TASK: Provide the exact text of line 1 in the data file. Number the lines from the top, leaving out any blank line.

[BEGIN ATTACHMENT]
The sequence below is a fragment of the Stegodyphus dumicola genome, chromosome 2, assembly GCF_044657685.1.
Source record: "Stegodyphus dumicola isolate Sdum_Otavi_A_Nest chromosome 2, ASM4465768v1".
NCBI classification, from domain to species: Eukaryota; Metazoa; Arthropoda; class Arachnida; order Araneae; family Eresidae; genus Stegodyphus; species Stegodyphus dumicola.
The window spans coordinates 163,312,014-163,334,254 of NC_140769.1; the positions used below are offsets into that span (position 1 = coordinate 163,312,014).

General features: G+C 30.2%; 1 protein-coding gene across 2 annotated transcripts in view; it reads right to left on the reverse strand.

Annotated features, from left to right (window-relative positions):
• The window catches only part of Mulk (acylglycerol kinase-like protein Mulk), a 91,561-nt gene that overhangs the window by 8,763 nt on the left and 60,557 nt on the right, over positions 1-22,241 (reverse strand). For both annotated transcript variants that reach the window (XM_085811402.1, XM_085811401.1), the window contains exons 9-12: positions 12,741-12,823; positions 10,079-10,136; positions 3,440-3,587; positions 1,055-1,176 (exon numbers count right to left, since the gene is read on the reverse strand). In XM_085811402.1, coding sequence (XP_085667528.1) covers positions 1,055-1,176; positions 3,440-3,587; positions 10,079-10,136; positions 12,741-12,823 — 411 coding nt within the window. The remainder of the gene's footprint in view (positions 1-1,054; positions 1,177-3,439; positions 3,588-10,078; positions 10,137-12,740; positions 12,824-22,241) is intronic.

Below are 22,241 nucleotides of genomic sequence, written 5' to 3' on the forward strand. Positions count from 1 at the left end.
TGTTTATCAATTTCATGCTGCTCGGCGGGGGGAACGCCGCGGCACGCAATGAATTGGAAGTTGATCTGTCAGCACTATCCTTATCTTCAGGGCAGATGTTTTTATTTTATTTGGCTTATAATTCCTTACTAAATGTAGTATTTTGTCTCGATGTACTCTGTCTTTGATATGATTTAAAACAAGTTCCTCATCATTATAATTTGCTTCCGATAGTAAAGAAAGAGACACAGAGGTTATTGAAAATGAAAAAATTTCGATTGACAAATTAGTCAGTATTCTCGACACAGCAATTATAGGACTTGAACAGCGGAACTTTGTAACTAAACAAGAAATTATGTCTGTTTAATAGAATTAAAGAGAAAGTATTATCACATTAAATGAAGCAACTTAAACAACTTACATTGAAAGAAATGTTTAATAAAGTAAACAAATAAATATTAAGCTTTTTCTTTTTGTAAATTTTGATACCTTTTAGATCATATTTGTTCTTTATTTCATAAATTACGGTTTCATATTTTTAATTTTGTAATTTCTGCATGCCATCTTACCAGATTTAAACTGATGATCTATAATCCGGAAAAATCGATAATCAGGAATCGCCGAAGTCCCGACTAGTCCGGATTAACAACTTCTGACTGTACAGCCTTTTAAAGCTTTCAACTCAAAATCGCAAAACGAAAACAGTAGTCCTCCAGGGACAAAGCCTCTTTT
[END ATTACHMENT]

The sequence below is a fragment of the Stegodyphus dumicola genome, chromosome 2, assembly GCF_044657685.1.